Green Tea Ginger Orange Bread

How about all the health benefits of green tea in wheat-free bread form, spiced up with the magical combined flavors of ginger and orange?

Frequent consumption of green tea accelerates loss of visceral (“wheat belly”) fat, increases HDL and reduces triglycerides, reduces blood pressure, and may provide cardiovascular benefits that go beyond these markers such as reduction of oxidative stress. In this Green Tea Ginger Orange Bread, we don’t just drink the tea—we eat it! This provides an even more powerful dose of the green tea catechins believed to be responsible for the health benefits of green tea.

You can grind your own green tea from dried bulk leaves or it can be purchased pre-ground. I’ve used sencha and matcha green tea varieties with good results. The Teavana tea store sells a Sencha preground green tea that works well. If starting with bulk tea leaves, pulse in your food chopper, food processor, or coffee grinder (cleaned thoroughly first!) to generate green tea powder. You will need only a bit, as a little goes a long way.

The entire loaf contains 26 grams “net” carbohydrates; if cut into 10 slices, each slice therefore yields 2.6 grams net carbs, a perfectly tolerable amount.

1¼ cup almond meal/flour
½ cup coconut flour
2 tablespoons ground golden flaxseed
1 teaspoon baking powder
Sweetener equivalent to 1 cup sugar
1 tablespoon ground green tea
1½ teaspoons ground ginger
1½ teaspoons ground allspice
1½ teaspoons ground cinnamon
2 large eggs, separated
¼ teaspoon cream of tartar
1 tablespoon vanilla extract
1 teaspoon almond extract
Grated zest from 1 orange + 2 tablespoons squeezed juice
1/2 cup coconut milk

4 ounces cream cheese, room temperature
1 teaspoon fresh lemon juice
Sweetener equivalent to 1 tablespoon sugar

Preheat oven to 350° F. Grease a 9” x 5” bread pan.

In large bowl, combine almond meal/flour, coconut flour, flaxseed, baking powder, sweetener, green tea, ginger, allspice, and cinnamon and mix.

In small bowl, whip egg whites and cream of tartar until stiff peaks form. At low mixer speed, blend in egg yolks, vanilla extract, almond extract, orange zest and juice, and coconut milk.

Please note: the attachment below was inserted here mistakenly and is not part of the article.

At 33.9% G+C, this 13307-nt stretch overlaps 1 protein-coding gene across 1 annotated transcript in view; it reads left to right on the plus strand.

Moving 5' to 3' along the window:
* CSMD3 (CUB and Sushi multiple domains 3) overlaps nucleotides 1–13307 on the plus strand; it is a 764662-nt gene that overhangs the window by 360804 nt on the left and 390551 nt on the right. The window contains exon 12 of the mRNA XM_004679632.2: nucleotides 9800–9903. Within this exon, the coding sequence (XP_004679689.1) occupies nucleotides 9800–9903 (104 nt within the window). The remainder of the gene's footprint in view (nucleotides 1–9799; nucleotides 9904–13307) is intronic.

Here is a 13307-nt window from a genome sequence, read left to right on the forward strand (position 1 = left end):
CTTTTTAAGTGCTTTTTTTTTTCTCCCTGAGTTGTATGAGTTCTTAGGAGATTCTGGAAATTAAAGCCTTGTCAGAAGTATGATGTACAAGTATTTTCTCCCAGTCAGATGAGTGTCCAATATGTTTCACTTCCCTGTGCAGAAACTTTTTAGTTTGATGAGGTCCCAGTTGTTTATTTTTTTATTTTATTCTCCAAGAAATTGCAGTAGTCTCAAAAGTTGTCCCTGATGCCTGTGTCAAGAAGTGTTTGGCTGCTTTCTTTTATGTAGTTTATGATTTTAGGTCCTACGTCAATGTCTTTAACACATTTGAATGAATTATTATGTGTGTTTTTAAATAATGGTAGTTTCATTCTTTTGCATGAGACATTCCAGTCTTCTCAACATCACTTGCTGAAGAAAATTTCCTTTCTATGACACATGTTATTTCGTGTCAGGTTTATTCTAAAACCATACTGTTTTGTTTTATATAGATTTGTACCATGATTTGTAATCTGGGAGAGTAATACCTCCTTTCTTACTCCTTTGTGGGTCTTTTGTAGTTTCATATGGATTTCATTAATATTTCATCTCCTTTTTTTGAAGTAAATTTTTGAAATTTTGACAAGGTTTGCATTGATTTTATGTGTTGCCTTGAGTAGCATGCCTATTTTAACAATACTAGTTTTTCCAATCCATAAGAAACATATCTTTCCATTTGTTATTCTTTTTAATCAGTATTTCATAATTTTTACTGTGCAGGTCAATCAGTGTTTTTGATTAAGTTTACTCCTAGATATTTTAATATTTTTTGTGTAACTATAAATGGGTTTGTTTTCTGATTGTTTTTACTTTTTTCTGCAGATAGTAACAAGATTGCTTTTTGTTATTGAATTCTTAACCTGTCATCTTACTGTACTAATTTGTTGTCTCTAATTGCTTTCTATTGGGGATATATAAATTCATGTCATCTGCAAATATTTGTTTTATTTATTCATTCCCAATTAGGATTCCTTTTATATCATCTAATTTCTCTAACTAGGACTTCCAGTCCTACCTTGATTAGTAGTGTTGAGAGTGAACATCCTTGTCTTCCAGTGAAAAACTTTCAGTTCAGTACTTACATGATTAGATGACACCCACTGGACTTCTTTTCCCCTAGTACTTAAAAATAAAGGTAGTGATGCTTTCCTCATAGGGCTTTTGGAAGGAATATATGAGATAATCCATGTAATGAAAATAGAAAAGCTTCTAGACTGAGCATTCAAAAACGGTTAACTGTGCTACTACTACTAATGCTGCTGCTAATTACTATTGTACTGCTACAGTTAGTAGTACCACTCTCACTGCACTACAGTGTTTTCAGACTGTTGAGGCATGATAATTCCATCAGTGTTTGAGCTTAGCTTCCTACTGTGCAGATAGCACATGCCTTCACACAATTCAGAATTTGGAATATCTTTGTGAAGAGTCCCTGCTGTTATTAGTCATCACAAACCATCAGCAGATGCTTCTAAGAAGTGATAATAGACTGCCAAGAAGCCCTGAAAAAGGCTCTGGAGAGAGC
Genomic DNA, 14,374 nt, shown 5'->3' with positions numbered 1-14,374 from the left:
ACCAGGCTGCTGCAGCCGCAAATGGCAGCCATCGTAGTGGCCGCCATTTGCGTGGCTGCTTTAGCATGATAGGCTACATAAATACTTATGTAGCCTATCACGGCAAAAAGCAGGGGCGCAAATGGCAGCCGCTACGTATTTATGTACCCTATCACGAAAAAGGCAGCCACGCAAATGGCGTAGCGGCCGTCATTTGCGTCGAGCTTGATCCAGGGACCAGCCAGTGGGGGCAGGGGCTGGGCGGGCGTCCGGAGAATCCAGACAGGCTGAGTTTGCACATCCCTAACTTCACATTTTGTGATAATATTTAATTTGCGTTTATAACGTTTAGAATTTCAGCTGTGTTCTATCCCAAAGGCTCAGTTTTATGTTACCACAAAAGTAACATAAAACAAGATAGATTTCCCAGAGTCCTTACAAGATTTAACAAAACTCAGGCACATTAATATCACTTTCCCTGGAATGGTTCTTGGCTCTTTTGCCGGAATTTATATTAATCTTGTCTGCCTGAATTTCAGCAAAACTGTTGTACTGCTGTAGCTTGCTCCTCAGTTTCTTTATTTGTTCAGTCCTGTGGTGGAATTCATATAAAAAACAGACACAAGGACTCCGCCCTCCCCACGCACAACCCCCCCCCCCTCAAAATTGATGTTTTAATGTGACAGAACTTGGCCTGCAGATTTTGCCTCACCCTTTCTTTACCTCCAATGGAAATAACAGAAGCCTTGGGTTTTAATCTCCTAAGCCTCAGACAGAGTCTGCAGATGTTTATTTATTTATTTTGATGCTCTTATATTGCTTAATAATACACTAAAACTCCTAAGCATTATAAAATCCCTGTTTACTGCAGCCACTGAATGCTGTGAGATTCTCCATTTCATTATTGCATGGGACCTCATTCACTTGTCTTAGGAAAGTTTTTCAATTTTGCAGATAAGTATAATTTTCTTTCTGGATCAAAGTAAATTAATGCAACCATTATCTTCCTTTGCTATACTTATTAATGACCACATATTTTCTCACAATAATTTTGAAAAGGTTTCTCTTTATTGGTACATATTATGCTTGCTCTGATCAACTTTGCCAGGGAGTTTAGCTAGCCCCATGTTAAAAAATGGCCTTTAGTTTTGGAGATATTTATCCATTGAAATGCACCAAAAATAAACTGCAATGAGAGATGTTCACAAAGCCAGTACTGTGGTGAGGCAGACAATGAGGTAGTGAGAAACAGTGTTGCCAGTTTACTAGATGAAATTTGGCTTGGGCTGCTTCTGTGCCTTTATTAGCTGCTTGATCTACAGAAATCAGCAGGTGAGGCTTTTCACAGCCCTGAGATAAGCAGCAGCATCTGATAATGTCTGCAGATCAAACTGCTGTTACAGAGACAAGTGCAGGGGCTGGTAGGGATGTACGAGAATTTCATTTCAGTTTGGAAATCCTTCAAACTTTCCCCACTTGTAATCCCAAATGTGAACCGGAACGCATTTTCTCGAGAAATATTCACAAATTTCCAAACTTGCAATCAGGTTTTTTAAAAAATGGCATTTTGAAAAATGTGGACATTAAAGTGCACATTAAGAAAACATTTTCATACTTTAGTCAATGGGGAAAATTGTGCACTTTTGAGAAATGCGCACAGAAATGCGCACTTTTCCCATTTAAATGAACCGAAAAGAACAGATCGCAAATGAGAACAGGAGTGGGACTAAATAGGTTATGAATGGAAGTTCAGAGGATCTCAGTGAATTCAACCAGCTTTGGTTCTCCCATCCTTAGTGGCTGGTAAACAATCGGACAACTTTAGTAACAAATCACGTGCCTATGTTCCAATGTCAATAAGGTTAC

Pour egg mixture into almond meal/flour mixture and mix by hand thoroughly.

Pour dough into bread pan and place in oven. Bake for 40 minutes or until toothpick withdraws dry. Remove and cool.

For frosting, combine cream cheese, lemon juice, and sweetener and mix. When cooled, spread frosting over top of bread.

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Comments & Feedback...

  1. Jana

    If only I weren’t allergic to green tea. This sounds delicious.

    I say allergic because anytime I drink green I turn bright red and feel like I have a sunburn. Not sure why that is, but it’s uncomfortable.

  2. Jitka

    I would rather use walnut meal because all almonds in the US are sterilized – even organic ones – by a cancer causing agent. Is it possible to use walnuts in this recipe?

  3. JillOz

    Nice looking recipe, Dr Davis!!

    If you make this recipe in large amounts, can you freeze it?

    By the way, there are lots of tasty green tea varieties around, with blackberry etc added.

    • Dr. Davis

      While I’ve not tried freezing it, Jill, I suspect that it holds up perfectly well, as with most of these recipes.

      Let me know if you experience otherwise, please~

  4. JillOz

    Speaking of recipes, I’ve just made the quickest choc mousse in the world!
    A couple of spoons of thickened cream.
    Several spoons of chocolate powder.
    Mix thoroughly with your teaspoon..
    Eat to your satisfaction.

  5. Mary Beth Duggan

    Hi Dr. Davis,

    Is your Track you Plaque cookbook wheat and gluten free as well? I heard you were coming out with a Wheat Belly cookbook and was wondering if this was it. Thanks!!

    • Dr. Davis

      Hi, Mary Beth–

      The Track Your Plaque cookbook is indeed wheat and gluten free.